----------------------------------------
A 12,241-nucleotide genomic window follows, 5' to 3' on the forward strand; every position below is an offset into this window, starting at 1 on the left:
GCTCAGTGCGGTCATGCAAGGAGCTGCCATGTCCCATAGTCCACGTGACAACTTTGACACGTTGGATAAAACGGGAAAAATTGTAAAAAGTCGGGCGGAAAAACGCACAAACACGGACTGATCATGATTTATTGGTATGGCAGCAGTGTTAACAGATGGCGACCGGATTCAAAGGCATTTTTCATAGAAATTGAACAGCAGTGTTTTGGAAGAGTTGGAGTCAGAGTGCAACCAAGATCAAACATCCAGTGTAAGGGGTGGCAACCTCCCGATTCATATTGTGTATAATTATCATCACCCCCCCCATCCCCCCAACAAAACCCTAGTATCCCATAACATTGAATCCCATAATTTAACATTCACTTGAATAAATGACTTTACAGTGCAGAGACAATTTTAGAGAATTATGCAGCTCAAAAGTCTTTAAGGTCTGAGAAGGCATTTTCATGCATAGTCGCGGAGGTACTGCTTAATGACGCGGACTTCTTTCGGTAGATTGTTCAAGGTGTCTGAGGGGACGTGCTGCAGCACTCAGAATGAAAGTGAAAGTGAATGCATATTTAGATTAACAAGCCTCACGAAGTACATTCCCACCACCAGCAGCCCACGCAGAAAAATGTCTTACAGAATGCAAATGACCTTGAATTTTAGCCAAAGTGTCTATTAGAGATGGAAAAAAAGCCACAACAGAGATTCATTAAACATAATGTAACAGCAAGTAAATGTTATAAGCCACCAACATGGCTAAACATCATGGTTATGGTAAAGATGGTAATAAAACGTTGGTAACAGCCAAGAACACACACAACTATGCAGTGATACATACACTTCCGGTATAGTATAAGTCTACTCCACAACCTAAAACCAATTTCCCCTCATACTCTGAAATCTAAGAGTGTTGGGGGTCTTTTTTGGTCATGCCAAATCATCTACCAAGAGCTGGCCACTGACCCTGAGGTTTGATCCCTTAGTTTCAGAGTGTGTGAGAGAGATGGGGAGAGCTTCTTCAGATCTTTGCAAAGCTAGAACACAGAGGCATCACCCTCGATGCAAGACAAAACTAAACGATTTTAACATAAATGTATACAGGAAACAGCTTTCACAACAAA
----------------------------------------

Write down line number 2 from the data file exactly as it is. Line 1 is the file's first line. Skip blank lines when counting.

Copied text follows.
GCTCAGTGCGGTCATGCAAGGAGCTGCCATGTCCCATAGTCCACGTGACAACTTTGACACGTTGGATAAAACGGGAAAAATTGTAAAAAGTCGGGCGGAAAAACGCACAAACACGGACTGATCATGATTTATTGGTATGGCAGCAGTGTTAACAGATGGCGACCGGATTCAAAGGCATTTTTCATAGAAATTGAACAGCAGTGTTTTGGAAGAGTTGGAGTCAGAGTGCAACCAAGATCAAACATCCAGTGTAAGGGGTGGCAACCTCCCGATTCATATTGTGTATAATTATCATCACCCCCCCCATCCCCCCAACAAAACCCTAGTATCCCATAACATTGAATCCCATAATTTAACATTCACTTGAATAAATGACTTTACAGTGCAGAGACAATTTTAGAGAATTATGCAGCTCAAAAGTCTTTAAGGTCTGAGAAGGCATTTTCATGCATAGTCGCGGAGGTACTGCTTAATGACGCGGACTTCTTTCGGTAGATTGTTCAAGGTGTCTGAGGGGACGTGCTGCAGCACTCAGAATGAAAGTGAAAGTGAATGCATATTTAGATTAACAAGCCTCACGAAGTACATTCCCACCACCAGCAGCCCACGCAGAAAAATGTCTTACAGAATGCAAATGACCTTGAATTTTAGCCAAAGTGTCTATTAGAGATGGAAAAAAAGCCACAACAGAGATTCATTAAACATAATGTAACAGCAAGTAAATGTTATAAGCCACCAACATGGCTAAACATCATGGTTATGGTAAAGATGGTAATAAAACGTTGGTAACAGCCAAGAACACACACAACTATGCAGTGATACATACACTTCCGGTATAGTATAAGTCTACTCCACAACCTAAAACCAATTTCCCCTCATACTCTGAAATCTAAGAGTGTTGGGGGTCTTTTTTGGTCATGCCAAATCATCTACCAAGAGCTGGCCACTGACCCTGAGGTTTGATCCCTTAGTTTCAGAGTGTGTGAGAGAGATGGGGAGAGCTTCTTCAGATCTTTGCAAAGCTAGAACACAGAGGCATCACCCTCGATGCAAGACAAAACTAAACGATTTTAACATAAATGTATACAGGAAACAGCTTTCACAACAAA